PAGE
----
Study claim: Daily dose of a tomato extract, Lyc-O-Mato, helped lower moderately elevated blood pressure.
Published: Engelhard YN, et al. Natural antioxidants from tomato extract reduce blood pressure in patients with grade-1 hypertension: a double-blind, placebo-controlled pilot study. Am Heart J 2006 Jan; 151(1):100.
Abstract: Treating hypertension (HT) can reduce the risk for cardiovascular diseases. Tomato extract contains carotenoid antioxidants such as lycopene, beta-carotene and vitamin E, which slow the progression of atherosclerosis. The purpose of this single-blind, placebo-controlled study was to evaluate the effect of tomato extract on systolic and diastolic blood pressure in grade-1 HT, on serum lipoproteins, plasma homocysteine, and oxidative stress markers.
Thirty one subjects with grade-1 HT, without concomitant diseases, who required no antihypertensive or lipid-lowering drug therapy, completed the trial. Subjects entered a four-week placebo period, then an eight-week treatment period with tomato extract, 250mg Lyc-O-Mato, and a four-week control period with placebo.
Systolic blood pressure decreased from 144 (SE +/- 1.1) to 134mm Hg (SE +/- 2), and diastolic blood pressure decreased from 87.4 (SE +/- 1.2) to 83.4mm Hg (SE +/- 1.2). Both changes are significant. No changes in blood pressure were demonstrated during placebo periods. Thiobarbituric acid-reactive substances, a lipid peroxidation products marker, decreased from 4.58 (SE +/- 0.27) to 3.81nmol/mg (SE +/- 0.32). No significant changes were found in lipid parameters.
A short-term treatment with antioxidant-rich tomato extract can reduce blood pressure in patients with grade-1 HT, naive to drug therapy. The continuous effect of this treatment and the long-term beneficial effect on cardiovascular risk factors still need to be demonstrated.
Potential applications: Lyc-O-Mato tomato extract provides a full complement of carotenoids and other naturally occurring tomato antioxidants. It promotes cardiovascular health and also supports prostate health. It is ideal for soft-gel encapsulation and also as a powder for food and beverage integration.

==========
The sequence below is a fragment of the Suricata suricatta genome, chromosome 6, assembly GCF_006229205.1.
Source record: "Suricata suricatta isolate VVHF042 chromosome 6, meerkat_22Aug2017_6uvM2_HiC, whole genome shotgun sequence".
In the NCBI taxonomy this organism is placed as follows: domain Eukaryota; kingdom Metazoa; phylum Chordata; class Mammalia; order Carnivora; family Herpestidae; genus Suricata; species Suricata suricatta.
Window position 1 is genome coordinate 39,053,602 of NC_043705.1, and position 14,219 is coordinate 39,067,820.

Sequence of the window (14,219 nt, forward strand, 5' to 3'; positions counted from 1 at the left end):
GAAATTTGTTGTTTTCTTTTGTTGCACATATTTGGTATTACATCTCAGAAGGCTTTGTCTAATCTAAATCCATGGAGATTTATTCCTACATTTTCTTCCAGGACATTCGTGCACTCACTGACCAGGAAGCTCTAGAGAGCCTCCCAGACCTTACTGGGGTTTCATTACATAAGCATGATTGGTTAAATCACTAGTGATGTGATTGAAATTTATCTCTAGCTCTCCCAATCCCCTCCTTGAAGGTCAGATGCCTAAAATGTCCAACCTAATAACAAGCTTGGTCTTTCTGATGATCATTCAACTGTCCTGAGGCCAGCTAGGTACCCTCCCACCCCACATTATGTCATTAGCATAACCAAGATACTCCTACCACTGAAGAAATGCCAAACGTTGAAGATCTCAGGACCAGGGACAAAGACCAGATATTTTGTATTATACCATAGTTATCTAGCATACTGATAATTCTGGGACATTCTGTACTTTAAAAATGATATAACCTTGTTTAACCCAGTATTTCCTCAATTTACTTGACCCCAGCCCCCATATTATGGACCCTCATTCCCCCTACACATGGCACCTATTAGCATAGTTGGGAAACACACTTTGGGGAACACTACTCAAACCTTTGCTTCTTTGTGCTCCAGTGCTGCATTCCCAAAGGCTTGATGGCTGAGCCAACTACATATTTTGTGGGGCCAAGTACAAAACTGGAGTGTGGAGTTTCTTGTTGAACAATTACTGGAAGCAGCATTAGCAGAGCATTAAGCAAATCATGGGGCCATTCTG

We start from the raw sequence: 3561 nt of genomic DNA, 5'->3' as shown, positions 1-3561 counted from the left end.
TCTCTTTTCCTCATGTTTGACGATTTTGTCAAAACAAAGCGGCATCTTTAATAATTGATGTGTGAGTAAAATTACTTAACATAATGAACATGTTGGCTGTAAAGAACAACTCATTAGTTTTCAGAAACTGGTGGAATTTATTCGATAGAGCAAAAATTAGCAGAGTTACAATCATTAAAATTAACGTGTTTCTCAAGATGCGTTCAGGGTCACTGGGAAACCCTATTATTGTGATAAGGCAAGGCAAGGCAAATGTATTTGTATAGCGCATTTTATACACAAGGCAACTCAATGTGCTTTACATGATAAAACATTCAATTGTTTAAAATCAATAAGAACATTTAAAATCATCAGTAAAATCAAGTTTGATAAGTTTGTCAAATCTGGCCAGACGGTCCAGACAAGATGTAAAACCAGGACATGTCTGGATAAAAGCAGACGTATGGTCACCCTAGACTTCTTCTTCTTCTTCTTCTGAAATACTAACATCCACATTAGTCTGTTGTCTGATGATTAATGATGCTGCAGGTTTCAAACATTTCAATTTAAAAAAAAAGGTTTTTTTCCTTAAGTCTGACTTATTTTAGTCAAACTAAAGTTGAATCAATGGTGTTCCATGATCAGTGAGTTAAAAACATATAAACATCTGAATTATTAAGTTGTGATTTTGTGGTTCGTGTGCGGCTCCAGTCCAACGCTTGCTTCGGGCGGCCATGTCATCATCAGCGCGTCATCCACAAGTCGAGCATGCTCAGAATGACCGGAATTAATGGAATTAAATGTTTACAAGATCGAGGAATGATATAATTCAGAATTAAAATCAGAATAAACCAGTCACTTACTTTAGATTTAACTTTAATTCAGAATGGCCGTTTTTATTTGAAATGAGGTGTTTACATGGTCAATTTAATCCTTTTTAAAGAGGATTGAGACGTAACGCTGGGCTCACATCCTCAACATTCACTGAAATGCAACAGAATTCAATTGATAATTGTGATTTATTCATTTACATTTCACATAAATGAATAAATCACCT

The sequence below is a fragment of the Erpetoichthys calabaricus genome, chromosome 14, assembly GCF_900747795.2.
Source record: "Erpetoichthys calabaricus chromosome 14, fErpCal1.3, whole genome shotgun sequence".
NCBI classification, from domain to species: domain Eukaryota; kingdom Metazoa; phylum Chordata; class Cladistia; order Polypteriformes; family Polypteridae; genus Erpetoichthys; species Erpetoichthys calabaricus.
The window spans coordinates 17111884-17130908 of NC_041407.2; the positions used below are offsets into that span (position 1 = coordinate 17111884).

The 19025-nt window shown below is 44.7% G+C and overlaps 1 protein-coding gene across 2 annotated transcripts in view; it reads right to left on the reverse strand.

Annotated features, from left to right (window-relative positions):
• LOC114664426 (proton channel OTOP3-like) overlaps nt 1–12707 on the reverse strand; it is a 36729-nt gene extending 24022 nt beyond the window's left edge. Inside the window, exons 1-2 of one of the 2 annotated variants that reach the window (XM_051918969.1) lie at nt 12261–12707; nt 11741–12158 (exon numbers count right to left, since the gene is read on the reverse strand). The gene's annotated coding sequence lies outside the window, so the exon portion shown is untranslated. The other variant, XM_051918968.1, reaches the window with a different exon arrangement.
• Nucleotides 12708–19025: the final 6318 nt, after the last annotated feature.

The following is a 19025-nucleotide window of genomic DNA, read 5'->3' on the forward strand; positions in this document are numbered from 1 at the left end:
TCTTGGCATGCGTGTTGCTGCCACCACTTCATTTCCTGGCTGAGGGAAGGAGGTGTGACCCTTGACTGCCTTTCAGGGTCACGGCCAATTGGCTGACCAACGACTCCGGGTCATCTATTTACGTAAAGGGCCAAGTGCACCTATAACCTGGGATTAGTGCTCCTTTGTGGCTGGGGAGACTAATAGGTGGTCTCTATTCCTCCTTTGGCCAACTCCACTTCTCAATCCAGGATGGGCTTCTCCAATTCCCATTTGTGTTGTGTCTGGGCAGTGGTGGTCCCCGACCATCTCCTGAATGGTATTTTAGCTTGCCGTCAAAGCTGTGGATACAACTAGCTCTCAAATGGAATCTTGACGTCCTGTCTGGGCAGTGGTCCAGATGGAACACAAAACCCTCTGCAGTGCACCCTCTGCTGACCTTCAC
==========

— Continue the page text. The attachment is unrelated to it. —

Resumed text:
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Study claim: Tocomin natural full-spectrum palm tocotrienol complex acts on key molecular checkpoints to protect against glutamate- and stroke-induced neurodegeneration.
Published: Khanna S, et al. Neuroprotec-tive properties of the natural vitamin E alpha-tocotrienol. Stroke 2005 Oct; 36(10):2258-64.
Abstract: The current work, funded by the National Institutes of Health, is based on our previous finding that in neuronal cells, nmol/L concentrations of alpha-tocotrienol (TCT), but not alpha-tocopherol (TCP), blocked glutamate-induced death by suppressing early activation of c-Src kinase and 12-lipoxygenase.
The single neuron microinjection technique was used to compare the neuroprotective effects of TCT with that of the more widely known TCP. Stroke-dependent brain tissue damage was studied in 12-Lox-deficient mice and spontaneously hypertensive rats orally supplemented with TCT.
Subattomole quantity of TCT, but not TCP, protected neurons from glutamate challenge. Pharmacological as well as genetic approaches revealed that 12-Lox is rapidly tyrosine phosphorylated in the glutamate-challenged neuron and that this phosphorylation is catalysed by c-Src. 12-Lox-deficient mice were more resistant to stroke-induced brain injury than their wild-type controls.
Oral supplementation of TCT to spontaneously hypertensive rats led to increased TCT levels in the brain. TCT-supplemented rats showed more protection against stroke-induced injury compared with matched controls. Such protection was associated with lower c-Src activation and 12-Lox phosphorylation at the stroke site.
Potential applications: Tocomin is available as a supplement, functional ingredient in oil and fats systems, a water-dispersible emulsion or powder, and cosmetics and personal care products.
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